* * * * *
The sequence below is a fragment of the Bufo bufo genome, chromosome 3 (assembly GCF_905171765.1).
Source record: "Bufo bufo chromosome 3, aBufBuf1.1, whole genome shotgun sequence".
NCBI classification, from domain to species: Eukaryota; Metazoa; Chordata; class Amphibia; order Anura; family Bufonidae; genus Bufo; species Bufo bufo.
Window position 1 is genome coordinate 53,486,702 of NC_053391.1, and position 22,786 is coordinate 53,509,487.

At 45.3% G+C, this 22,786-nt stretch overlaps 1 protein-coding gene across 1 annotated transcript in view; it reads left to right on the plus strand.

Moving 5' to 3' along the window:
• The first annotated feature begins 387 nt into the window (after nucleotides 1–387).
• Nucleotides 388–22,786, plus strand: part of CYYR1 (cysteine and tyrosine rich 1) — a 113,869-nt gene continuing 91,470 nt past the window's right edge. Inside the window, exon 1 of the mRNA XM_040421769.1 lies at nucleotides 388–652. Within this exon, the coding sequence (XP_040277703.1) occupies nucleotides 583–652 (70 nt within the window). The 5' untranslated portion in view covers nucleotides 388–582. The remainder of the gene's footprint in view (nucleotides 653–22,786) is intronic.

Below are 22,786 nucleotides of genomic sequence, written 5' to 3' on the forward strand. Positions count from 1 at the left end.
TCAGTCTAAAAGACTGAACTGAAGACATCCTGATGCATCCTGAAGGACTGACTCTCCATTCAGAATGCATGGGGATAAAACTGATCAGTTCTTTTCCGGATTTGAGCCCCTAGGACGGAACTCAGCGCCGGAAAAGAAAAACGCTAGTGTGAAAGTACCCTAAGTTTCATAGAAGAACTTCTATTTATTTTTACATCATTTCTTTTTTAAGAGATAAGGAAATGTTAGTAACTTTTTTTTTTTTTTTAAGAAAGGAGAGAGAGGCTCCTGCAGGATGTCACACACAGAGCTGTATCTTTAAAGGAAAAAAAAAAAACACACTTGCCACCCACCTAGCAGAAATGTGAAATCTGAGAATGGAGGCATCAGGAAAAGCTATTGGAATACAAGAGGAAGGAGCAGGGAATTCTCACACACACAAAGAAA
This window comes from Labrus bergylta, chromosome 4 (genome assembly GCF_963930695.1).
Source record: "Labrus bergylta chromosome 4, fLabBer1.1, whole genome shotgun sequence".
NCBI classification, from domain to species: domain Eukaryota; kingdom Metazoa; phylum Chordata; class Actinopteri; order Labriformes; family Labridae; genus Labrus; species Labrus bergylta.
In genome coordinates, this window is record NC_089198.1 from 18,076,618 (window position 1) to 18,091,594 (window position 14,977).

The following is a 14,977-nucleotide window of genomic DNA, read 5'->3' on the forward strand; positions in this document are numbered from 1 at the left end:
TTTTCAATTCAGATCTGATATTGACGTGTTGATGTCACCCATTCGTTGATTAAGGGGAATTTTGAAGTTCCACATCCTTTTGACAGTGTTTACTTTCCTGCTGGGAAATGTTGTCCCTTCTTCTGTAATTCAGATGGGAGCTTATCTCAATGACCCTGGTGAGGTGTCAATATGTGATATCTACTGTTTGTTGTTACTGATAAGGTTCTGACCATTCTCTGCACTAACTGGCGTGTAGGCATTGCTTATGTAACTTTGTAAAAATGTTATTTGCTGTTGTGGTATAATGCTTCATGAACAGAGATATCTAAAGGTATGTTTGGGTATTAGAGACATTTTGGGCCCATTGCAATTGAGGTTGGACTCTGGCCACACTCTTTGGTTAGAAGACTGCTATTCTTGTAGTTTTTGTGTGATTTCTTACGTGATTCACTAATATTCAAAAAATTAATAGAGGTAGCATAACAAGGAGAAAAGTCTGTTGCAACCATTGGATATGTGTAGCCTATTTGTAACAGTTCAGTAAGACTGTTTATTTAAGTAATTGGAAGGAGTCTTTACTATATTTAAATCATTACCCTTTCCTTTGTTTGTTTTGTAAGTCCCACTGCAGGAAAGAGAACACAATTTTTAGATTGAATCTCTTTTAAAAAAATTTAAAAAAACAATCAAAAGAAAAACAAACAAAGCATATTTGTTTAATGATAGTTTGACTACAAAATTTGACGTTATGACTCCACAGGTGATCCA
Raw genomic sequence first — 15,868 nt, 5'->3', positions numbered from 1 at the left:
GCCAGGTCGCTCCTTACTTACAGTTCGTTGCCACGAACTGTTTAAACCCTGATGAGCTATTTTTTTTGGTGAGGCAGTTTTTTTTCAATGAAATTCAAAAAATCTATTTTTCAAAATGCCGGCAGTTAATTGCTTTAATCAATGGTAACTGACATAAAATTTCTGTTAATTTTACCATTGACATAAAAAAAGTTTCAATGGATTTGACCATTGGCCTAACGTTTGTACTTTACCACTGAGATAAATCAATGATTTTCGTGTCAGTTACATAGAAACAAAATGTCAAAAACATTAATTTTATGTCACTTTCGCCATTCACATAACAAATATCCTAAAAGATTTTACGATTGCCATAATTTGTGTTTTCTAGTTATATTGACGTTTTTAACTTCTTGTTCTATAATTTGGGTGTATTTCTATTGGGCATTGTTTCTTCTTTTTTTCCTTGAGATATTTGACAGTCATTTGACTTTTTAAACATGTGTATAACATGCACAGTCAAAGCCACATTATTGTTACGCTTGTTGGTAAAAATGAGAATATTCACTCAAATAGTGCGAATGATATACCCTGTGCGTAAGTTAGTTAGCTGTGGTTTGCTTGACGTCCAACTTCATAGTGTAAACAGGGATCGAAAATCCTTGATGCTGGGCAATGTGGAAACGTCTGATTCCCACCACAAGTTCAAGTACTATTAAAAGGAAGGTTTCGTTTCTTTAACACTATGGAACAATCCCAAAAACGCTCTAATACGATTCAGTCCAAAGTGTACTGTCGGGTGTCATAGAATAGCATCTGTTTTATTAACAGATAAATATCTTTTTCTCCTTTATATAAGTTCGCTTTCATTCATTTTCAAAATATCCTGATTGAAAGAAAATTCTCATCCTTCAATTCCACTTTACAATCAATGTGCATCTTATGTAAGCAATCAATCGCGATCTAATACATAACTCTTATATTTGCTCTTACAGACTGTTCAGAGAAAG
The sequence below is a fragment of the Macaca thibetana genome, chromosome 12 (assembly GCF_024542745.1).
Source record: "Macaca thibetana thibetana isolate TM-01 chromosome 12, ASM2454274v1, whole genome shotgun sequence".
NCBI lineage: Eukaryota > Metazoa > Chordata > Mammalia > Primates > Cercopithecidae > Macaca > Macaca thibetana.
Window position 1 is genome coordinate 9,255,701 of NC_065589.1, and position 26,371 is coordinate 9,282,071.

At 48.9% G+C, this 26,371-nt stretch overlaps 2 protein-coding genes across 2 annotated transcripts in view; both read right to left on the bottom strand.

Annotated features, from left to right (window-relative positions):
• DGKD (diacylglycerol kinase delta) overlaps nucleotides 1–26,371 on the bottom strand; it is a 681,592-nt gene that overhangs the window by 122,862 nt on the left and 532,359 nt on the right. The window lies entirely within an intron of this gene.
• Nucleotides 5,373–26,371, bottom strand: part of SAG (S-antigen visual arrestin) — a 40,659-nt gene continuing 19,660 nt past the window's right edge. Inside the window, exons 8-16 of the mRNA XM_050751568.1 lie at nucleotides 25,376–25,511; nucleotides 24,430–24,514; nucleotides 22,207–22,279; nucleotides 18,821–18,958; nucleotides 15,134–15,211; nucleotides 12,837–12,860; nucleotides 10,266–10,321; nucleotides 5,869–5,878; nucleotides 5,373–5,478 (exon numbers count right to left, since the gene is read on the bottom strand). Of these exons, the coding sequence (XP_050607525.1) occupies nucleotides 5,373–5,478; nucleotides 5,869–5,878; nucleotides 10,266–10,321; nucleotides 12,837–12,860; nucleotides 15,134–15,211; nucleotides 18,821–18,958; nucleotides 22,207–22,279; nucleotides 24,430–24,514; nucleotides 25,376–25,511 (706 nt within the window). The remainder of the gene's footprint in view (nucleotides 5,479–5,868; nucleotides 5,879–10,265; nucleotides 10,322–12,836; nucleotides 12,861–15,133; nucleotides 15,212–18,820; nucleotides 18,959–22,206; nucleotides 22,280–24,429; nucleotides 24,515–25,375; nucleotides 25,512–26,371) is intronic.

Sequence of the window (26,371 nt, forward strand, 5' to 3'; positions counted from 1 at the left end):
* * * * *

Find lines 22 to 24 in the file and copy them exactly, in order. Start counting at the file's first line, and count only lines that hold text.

Window position 1 is genome coordinate 9,255,701 of NC_065589.1, and position 26,371 is coordinate 9,282,071.

At 48.9% G+C, this 26,371-nt stretch overlaps 2 protein-coding genes across 2 annotated transcripts in view; both read right to left on the bottom strand.

Annotated features, from left to right (window-relative positions):